Pitchers get a ton of attention and rightfully so. These guys are almost single handily responsible for if their team wins or loses on most game days. This kind of responsibility has made the position legendary and some of the best players ever in the league are pitchers. However, certain guys who were outstanding pitchers simply don’t get the attention their play deserves. And no one is more underrated at the pitching position than Grover Cleveland Alexander. If you don’t believe me, read on and take a trip down memory lane through this man’s illustrious career.
Born in Nebraska in 1887, Alexander was named after then-President of the United States, Grover Cleveland. From the time he was a child, baseball was his game. He played semi-pro ball throughout his youth and teen years and signed his first professional baseball contract at the age of 20 for $50 a month. He made an immediate impact on the team he played for, but in 1909, his career almost ended before it started.
While baserunning, he was struck by a thrown ball which was thought to have seriously injured him. And while he ended up missing the rest of the 1909 season due to the sustained injuries, he returned in 1910 and his star shined even brighter as he amassed an amazing 29-11 record in class D ball. This record was enough to warrant interest from the MLB as the Philadelphia Phillies purchased his contract for $750.
He made his MLB debut in 1911 and instantly showed people he was no joke. In his rookie season, he led the MLB in wins with 28 (which is still a rookie record) and was second and fourth in strikeouts and ERA respectively. This helped him finish 3rd in MVP voting in the league (at this time, there was no Cy Young award to be given, but if there was, good chance he would have won it multiple times).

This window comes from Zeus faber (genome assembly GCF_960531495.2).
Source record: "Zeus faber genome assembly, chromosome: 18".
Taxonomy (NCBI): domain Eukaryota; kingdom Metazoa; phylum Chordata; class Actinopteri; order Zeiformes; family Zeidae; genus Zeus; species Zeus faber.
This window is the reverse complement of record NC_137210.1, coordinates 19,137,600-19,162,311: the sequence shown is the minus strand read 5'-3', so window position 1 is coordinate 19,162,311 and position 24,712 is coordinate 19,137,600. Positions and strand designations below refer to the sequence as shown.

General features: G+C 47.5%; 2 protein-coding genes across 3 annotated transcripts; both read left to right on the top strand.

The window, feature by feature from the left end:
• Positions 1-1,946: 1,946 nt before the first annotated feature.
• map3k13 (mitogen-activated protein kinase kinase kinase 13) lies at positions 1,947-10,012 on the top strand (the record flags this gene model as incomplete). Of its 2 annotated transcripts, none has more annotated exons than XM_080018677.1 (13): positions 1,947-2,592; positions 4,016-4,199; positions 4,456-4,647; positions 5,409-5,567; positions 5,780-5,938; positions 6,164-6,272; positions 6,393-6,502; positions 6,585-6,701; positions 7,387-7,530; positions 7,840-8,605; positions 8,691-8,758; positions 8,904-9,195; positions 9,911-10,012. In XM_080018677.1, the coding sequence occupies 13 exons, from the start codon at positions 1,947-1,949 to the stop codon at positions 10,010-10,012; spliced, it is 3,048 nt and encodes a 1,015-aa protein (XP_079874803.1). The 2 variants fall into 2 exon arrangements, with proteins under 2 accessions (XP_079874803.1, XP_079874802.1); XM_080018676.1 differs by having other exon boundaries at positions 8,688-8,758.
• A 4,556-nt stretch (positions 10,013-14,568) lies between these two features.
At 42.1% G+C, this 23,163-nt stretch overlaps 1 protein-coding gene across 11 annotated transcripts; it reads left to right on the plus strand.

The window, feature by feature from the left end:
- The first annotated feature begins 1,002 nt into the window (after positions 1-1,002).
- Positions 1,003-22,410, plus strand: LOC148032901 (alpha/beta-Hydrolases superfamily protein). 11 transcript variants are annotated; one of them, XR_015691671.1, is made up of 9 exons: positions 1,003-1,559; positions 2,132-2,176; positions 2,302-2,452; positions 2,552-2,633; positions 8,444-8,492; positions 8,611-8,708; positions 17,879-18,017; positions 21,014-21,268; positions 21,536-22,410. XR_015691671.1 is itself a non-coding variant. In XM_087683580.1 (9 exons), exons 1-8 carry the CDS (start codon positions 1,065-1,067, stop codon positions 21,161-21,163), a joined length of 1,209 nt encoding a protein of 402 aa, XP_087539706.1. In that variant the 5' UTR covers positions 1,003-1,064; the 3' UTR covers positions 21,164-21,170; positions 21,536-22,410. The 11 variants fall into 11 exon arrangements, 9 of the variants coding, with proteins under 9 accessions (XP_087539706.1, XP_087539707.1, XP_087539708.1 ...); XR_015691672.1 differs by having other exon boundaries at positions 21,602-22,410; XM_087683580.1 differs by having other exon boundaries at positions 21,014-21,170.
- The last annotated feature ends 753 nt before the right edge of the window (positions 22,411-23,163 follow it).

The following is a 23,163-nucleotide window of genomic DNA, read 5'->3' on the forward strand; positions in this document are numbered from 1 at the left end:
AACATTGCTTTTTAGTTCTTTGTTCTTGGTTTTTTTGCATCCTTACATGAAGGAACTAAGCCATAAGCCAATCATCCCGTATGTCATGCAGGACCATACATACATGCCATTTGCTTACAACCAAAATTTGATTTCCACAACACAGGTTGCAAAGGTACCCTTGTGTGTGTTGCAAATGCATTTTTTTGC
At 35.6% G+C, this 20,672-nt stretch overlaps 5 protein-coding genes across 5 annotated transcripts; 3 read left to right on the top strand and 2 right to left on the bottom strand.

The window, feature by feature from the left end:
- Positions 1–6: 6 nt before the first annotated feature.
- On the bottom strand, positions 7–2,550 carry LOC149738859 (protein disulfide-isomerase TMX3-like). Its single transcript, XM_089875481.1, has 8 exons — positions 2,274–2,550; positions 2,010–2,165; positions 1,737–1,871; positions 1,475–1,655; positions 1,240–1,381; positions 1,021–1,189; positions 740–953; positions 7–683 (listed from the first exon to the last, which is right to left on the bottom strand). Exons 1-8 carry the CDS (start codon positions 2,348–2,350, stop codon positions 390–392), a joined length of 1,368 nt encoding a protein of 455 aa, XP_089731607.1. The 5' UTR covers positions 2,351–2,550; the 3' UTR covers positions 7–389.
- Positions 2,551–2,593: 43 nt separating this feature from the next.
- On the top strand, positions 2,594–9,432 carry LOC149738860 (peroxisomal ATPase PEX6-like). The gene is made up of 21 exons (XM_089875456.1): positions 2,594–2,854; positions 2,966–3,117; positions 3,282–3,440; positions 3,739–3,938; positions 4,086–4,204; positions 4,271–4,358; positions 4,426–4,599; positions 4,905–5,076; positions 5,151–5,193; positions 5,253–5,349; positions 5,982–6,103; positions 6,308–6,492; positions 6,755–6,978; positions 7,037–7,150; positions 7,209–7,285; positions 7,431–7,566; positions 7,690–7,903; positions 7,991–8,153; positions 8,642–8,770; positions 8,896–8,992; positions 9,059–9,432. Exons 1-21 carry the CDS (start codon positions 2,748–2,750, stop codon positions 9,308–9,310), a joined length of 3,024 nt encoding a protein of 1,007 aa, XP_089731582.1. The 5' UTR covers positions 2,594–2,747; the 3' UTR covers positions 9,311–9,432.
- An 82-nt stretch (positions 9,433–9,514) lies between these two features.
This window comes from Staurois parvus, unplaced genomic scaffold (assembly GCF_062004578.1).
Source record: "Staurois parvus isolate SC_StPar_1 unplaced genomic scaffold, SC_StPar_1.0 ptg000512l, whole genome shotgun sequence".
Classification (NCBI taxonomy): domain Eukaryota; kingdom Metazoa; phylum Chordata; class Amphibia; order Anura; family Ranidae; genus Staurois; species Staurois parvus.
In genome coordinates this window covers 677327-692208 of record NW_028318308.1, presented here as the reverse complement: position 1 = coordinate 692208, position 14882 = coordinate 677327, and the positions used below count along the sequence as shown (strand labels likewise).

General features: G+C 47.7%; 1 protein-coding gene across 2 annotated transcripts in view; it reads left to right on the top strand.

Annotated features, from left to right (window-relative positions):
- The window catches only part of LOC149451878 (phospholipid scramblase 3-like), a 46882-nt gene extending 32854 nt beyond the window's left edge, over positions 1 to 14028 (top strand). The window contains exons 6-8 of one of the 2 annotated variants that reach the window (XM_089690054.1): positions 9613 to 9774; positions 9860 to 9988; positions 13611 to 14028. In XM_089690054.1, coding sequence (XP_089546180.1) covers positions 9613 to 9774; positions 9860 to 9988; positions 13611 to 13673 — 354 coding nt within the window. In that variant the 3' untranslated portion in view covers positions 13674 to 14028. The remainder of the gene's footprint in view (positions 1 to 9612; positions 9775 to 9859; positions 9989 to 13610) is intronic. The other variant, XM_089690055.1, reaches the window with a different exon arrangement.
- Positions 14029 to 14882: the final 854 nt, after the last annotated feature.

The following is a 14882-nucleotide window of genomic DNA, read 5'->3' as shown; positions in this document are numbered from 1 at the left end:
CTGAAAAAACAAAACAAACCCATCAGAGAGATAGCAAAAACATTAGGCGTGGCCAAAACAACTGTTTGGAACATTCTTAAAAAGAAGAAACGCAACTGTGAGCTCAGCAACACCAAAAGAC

The first ten years of this guy’s career were arguably the best 10 years of any pitchers career ever. He led the league in ERA, wins and shutouts five times and innings pitched and strikeouts six times. He also won the prestigious triple crown in pitching three times in that period. The triple crown occurs when a single pitcher leads the league in wins, strikeouts and ERA.
But the reason he is likely so underrated and doesn’t appear on many people’s top 5 and top 10 lists is that the last 9 years of his career weren’t anything to write home about. While they weren’t horrific, they couldn’t even compare to his previous seasons. While some fault him for this, I do not. This is because he was in his mid-30s to early-40s in this period, so it makes sense for him to regress a bit. Either way, there is no way a guy who is 3rd all-time in wins and won almost twice as many games as he lost doesn’t deserve mention in the lists of the best pitchers ever.